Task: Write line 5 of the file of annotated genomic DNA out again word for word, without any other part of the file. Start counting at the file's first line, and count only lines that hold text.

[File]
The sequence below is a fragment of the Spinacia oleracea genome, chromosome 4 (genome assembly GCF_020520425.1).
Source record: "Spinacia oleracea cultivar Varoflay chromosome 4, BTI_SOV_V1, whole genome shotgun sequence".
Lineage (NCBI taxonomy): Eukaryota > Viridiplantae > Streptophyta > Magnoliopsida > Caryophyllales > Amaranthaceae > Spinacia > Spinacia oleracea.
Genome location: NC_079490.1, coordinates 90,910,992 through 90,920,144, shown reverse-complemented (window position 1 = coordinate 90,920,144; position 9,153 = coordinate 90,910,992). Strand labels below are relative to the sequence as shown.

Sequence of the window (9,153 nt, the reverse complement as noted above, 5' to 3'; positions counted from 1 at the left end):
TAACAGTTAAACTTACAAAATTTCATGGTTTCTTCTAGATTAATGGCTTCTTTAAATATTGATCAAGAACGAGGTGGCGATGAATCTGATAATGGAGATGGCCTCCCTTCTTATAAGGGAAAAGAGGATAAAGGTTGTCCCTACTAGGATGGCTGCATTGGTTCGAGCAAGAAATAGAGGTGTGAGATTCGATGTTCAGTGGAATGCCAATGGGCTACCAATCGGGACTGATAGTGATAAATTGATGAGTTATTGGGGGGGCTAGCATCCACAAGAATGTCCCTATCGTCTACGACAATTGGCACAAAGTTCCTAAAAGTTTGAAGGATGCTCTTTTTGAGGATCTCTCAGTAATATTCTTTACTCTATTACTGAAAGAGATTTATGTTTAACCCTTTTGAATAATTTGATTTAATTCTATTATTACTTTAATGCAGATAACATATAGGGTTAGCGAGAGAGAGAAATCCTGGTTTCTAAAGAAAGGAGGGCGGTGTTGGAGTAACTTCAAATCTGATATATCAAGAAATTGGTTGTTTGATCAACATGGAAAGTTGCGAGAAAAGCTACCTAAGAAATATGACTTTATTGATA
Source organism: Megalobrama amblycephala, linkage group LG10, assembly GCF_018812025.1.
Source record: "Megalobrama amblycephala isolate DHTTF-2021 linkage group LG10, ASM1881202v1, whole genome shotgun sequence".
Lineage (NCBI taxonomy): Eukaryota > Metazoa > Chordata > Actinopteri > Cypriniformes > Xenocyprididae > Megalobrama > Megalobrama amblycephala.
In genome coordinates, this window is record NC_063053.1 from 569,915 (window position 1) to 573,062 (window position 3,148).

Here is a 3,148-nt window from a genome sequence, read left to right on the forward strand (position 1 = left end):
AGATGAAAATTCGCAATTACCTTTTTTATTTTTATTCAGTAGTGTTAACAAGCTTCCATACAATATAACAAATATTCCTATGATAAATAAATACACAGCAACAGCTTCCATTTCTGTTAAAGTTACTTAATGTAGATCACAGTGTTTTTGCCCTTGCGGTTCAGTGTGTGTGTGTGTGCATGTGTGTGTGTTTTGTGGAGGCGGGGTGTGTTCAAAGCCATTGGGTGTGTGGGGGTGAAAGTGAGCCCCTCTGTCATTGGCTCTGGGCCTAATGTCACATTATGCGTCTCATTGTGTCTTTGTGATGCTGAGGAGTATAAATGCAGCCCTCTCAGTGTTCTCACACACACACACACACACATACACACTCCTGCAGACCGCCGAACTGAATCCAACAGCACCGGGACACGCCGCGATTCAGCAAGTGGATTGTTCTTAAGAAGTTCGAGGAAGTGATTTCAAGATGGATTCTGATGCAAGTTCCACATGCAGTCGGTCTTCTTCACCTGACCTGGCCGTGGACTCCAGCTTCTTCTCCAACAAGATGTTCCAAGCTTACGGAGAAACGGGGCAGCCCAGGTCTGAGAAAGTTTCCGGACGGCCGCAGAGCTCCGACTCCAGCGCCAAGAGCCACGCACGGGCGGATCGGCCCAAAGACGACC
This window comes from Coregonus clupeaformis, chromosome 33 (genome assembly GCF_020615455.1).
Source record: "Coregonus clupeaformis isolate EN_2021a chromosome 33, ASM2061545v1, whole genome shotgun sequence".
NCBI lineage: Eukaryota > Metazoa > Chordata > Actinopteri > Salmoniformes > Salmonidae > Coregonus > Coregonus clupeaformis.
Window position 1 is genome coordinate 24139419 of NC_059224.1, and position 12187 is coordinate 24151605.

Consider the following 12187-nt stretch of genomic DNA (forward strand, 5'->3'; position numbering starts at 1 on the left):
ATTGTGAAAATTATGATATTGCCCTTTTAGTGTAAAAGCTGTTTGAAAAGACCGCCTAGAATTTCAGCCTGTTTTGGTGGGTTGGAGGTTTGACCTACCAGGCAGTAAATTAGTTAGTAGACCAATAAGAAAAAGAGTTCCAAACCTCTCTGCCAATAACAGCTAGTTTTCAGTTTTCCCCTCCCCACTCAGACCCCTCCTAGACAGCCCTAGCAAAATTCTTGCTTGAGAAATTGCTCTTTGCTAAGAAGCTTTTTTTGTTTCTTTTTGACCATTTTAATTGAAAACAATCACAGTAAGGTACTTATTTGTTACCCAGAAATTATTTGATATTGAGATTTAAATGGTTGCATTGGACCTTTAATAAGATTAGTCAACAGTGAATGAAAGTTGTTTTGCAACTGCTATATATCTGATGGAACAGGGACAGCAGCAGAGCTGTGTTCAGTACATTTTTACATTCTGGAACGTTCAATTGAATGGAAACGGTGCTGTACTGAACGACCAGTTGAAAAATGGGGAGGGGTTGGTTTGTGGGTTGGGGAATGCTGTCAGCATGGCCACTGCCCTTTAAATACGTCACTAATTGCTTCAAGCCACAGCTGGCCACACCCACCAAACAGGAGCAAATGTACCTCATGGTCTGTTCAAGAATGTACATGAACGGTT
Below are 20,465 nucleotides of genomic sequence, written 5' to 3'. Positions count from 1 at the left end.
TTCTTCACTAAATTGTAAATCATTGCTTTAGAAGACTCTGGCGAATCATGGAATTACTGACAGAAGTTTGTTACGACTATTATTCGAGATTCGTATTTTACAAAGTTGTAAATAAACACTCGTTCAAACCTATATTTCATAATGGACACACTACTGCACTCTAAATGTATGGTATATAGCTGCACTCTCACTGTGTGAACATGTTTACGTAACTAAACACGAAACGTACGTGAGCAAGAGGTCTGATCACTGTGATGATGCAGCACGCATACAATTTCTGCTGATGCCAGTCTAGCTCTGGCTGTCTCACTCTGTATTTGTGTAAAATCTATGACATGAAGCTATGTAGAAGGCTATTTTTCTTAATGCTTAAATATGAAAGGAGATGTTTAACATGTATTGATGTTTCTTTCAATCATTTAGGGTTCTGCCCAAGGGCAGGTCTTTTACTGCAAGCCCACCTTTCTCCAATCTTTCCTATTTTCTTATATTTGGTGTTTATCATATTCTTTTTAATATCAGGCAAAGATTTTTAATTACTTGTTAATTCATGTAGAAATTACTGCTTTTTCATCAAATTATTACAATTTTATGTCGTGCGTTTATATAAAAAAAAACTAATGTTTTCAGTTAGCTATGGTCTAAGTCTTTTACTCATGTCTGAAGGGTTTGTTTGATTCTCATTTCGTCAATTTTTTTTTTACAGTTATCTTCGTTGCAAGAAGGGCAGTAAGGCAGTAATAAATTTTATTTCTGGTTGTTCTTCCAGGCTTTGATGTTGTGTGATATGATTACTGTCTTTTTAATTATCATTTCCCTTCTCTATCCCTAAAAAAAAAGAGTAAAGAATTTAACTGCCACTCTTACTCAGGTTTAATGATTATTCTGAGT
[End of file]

Sequence of the window (9,153 nt, the reverse complement as noted above, 5' to 3'; positions counted from 1 at the left end):